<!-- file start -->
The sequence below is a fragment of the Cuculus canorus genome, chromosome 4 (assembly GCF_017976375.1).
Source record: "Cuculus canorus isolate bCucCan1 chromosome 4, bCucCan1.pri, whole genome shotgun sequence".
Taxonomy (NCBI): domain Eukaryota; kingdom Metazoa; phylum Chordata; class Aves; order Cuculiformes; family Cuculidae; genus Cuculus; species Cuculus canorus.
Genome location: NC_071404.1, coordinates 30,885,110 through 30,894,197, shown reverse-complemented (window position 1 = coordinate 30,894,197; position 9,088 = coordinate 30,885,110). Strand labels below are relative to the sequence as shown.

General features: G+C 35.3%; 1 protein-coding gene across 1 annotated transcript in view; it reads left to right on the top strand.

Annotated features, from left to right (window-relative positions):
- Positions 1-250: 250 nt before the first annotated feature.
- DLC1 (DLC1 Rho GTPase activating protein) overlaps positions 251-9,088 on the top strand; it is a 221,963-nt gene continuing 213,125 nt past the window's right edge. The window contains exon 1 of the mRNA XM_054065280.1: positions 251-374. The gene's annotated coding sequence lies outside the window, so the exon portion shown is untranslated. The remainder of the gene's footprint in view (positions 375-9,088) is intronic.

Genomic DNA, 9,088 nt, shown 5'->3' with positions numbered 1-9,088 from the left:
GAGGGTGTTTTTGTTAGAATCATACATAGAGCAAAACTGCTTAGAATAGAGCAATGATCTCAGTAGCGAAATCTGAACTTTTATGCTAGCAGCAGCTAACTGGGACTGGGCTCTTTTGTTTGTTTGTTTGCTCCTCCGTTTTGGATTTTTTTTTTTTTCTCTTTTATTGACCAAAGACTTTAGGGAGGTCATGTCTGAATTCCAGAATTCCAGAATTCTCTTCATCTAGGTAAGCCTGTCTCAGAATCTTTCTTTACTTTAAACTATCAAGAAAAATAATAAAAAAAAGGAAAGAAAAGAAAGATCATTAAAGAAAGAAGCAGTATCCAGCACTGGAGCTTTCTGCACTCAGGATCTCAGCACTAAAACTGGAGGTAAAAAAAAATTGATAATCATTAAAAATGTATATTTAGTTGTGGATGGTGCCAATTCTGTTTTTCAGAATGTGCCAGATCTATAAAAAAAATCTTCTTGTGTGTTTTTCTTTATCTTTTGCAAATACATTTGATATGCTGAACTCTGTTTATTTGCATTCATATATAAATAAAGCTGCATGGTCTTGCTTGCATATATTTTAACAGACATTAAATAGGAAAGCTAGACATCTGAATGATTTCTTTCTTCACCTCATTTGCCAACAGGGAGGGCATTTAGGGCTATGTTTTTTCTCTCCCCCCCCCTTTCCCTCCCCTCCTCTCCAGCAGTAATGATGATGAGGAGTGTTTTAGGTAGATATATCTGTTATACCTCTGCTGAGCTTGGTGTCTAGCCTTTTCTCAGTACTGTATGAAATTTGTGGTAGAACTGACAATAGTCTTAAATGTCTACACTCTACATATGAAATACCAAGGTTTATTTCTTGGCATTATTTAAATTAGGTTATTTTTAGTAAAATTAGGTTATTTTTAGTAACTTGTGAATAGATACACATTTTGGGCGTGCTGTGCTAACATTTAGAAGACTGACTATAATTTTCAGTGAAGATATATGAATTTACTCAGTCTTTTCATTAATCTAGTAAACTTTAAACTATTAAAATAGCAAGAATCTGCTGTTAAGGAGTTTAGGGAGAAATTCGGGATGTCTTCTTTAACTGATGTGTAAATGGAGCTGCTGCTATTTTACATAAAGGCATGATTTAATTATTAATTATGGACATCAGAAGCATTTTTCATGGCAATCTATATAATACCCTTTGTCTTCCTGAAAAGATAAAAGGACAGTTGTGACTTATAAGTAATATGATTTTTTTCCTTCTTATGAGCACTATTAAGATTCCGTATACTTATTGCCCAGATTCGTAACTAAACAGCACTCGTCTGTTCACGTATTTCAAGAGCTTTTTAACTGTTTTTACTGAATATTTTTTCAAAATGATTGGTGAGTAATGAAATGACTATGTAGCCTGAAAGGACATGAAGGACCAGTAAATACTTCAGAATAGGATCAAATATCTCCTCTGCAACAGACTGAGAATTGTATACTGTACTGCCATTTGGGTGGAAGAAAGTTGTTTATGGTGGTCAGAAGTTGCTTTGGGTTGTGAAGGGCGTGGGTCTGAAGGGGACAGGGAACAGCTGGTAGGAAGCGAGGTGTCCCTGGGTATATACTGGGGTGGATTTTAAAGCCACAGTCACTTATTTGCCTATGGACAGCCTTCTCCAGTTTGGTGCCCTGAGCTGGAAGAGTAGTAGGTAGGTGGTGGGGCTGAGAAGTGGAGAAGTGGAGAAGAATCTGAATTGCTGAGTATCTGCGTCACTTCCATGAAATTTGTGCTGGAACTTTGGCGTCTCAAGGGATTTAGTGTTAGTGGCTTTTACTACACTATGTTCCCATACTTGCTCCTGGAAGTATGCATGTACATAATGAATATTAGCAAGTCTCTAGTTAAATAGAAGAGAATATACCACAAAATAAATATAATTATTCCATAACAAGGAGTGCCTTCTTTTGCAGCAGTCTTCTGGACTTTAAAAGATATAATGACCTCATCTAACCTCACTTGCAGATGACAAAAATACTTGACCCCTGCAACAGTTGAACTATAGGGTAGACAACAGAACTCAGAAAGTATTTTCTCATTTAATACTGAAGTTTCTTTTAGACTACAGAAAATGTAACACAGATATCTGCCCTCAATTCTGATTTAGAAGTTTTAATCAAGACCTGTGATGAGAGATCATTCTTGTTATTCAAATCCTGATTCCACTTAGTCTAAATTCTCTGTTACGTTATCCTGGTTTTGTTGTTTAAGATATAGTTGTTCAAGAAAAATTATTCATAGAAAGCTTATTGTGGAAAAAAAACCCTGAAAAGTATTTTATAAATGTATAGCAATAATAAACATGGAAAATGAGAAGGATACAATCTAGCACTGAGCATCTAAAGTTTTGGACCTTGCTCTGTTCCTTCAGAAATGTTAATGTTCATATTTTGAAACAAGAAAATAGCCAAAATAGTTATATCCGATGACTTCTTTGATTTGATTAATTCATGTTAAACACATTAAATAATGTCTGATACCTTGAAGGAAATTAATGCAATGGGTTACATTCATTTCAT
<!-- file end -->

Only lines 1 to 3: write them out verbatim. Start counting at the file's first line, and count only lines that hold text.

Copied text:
The sequence below is a fragment of the Cuculus canorus genome, chromosome 4 (assembly GCF_017976375.1).
Source record: "Cuculus canorus isolate bCucCan1 chromosome 4, bCucCan1.pri, whole genome shotgun sequence".
Taxonomy (NCBI): domain Eukaryota; kingdom Metazoa; phylum Chordata; class Aves; order Cuculiformes; family Cuculidae; genus Cuculus; species Cuculus canorus.